What's really going on in this time-twisting, pseudo-philosophical urban crime parable that wants to be 'Tarantino does Run, Lola, Run' so badly it hurts? Your guess is as good as mine. Essentially, the Vantage Point-style (I won't invite the comparison to the infinitely superior Rashômon) overlapping story lines all revolve around the theft of the Shroud of Turin (Jesus' burial cloth) from the Vatican. The FBI(?) agents pursuing it (Christian Slater & Nicky Whelan) stumble across a bundle of eccentric characters, including the manic pixie dream girl bike messenger obliviously transporting it (Q'orianka Kilcher), a vengeful thug out for blood (Anthony Anderson), a pair of philosophical homeless men (Christopher Walken and In Bruges' Jordan Prentice), and a teen thieving his brother's baby food (Devon Gearhart)... all of whose lives are subtly, positively altered by the presence of Few (Tione Johnson), who comes with her own murky theological connotations. Muscling through the ensuing brain hurt to try to piece together the film isn't as much Few as 'Phew!'
It sounds interesting enough on paper, and Marucci's confidently stylized filmmaking lends some slick intersections of soundtrack and cinematography (the highlight is Walken fantasizing a couple of botched robberies, shot like a TV crime bulletin), as well as alarmingly non-sequitur bursts of startling violence. The film's script, however, is madder than a sack full of ferrets, and more concerned with sounding hip at all costs (it doesn't) than answering any of the film's logistical questions (it still doesn't), let alone much sense of theme or cohesion. That said, it's not an outright unpleasant watch, and Marucci gets good use out of his grimy New Orleans locations, with some flashy aerial establishing shots of the city modeled after Spike Lee's bombastic Do The Right Thing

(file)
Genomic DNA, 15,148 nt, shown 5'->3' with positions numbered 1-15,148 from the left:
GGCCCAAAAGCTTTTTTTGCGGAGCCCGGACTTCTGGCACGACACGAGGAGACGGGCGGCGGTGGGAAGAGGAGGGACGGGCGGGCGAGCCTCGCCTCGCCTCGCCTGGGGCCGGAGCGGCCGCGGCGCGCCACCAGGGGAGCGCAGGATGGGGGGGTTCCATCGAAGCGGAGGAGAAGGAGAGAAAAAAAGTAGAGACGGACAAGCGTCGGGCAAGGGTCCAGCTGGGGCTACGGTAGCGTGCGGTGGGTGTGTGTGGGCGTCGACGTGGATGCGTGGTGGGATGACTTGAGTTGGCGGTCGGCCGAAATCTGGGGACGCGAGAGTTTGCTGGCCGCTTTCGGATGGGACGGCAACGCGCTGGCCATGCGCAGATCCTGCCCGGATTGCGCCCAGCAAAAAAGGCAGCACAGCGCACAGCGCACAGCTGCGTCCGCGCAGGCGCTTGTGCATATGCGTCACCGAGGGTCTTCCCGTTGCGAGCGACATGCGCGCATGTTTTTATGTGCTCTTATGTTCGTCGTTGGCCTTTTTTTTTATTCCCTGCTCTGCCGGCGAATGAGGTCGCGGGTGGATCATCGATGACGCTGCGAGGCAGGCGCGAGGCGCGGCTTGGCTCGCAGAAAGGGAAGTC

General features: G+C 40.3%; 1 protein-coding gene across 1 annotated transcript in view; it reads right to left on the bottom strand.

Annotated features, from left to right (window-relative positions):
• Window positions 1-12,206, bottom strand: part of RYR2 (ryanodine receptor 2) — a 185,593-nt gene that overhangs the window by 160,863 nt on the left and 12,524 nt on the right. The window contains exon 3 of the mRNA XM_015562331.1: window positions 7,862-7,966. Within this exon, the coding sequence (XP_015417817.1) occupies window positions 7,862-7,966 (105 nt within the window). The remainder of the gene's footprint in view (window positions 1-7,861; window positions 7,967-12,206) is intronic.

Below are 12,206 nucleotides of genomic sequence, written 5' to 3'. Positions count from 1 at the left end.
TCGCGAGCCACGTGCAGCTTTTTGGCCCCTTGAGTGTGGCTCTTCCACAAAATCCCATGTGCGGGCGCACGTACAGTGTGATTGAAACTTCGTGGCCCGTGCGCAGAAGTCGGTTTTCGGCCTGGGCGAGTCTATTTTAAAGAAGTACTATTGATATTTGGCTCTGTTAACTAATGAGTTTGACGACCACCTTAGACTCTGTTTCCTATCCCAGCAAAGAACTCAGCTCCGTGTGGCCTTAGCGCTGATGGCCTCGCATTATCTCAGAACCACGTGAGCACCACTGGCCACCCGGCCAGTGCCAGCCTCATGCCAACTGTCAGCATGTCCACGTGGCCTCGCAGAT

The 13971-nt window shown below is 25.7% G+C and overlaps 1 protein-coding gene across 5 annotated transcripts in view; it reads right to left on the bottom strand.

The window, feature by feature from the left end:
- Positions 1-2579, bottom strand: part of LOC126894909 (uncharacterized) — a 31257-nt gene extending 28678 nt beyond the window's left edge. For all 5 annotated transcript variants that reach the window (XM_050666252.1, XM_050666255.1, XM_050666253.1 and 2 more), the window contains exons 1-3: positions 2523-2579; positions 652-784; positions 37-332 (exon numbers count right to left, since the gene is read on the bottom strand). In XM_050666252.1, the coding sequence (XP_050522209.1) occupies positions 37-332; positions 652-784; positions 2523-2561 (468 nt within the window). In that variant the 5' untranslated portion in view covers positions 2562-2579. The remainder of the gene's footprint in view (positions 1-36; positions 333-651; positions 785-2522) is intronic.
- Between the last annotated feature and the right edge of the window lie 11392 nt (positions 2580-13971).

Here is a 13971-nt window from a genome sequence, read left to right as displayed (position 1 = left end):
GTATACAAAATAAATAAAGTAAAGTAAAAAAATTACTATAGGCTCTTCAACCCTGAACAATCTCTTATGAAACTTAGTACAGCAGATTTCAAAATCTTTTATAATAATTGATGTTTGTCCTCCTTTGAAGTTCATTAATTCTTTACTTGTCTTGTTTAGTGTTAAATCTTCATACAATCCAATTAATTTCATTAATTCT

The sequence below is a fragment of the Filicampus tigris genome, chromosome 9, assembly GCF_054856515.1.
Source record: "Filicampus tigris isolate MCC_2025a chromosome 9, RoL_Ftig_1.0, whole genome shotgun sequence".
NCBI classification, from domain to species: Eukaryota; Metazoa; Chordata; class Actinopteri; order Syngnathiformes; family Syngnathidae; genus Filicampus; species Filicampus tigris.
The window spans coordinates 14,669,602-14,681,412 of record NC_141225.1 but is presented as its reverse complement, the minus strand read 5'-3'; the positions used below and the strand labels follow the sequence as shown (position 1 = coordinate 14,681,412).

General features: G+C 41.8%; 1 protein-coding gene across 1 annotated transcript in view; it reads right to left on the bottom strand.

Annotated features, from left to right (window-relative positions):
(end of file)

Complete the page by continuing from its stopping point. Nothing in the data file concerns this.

again, just not as good.
The ensemble cast are all sturdy work but largely unremarkable. Slater's police procedural vignette is the most disappointing, too mired in unclear context and snarling overacting to generate much excitement. The noteworthy exceptions are the adorably flighty Kilcher and magnetically calm Johnson, both reminiscent of Wong Kar-Wai characters. Then there's the incomparable Walken, garbed like a homeless Silent Bob, and sporting a "Clone Jesus" t-shirt. He works wonders with his hepcat dialogue, infusing his oddball conspiracy theorist with more riveting conviction and subtle pathos than the material warrants.
At its best moments, The Power of Few is lively, pleasantly beguiling, and even threatens to raise some interesting questions about fate, spirituality, and so on. Still, Marucci's monolithic dialogue and overcomplicated, under-explained plot are so alienating that it's nigh impossible to connect with any of the characters or scenarios for more than fleeting moments. You certainly can't fault Marucci for taking chances, but with a film that feels overlong at only 96 minutes, leaving the viewer still scrabbling for a point at its conclusion, the film's real power is how little it manages to accomplish with so much going on.